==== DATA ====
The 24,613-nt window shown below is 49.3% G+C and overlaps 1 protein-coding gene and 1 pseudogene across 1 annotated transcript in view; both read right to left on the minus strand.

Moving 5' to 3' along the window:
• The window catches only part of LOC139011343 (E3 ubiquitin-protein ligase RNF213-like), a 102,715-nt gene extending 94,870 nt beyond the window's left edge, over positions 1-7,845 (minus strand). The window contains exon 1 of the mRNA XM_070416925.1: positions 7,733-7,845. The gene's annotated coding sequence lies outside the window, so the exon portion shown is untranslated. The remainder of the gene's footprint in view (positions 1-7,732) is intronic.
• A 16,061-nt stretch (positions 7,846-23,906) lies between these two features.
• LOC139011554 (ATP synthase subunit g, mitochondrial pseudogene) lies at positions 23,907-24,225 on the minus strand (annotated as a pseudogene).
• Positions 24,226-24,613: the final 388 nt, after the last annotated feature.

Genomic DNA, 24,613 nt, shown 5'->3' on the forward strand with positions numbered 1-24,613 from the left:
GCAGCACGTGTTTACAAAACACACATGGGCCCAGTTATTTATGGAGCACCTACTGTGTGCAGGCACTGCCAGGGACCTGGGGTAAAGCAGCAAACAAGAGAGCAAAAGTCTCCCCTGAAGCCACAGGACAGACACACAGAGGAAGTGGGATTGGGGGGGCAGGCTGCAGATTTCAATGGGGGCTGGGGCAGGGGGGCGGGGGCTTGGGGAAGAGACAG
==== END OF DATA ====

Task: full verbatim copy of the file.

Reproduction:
The 24,613-nt window shown below is 49.3% G+C and overlaps 1 protein-coding gene and 1 pseudogene across 1 annotated transcript in view; both read right to left on the minus strand.

Moving 5' to 3' along the window:
• The window catches only part of LOC139011343 (E3 ubiquitin-protein ligase RNF213-like), a 102,715-nt gene extending 94,870 nt beyond the window's left edge, over positions 1-7,845 (minus strand). The window contains exon 1 of the mRNA XM_070416925.1: positions 7,733-7,845. The gene's annotated coding sequence lies outside the window, so the exon portion shown is untranslated. The remainder of the gene's footprint in view (positions 1-7,732) is intronic.
• A 16,061-nt stretch (positions 7,846-23,906) lies between these two features.
• LOC139011554 (ATP synthase subunit g, mitochondrial pseudogene) lies at positions 23,907-24,225 on the minus strand (annotated as a pseudogene).
• Positions 24,226-24,613: the final 388 nt, after the last annotated feature.

Genomic DNA, 24,613 nt, shown 5'->3' on the forward strand with positions numbered 1-24,613 from the left:
GCAGCACGTGTTTACAAAACACACATGGGCCCAGTTATTTATGGAGCACCTACTGTGTGCAGGCACTGCCAGGGACCTGGGGTAAAGCAGCAAACAAGAGAGCAAAAGTCTCCCCTGAAGCCACAGGACAGACACACAGAGGAAGTGGGATTGGGGGGGCAGGCTGCAGATTTCAATGGGGGCTGGGGCAGGGGGGCGGGGGCTTGGGGAAGAGACAG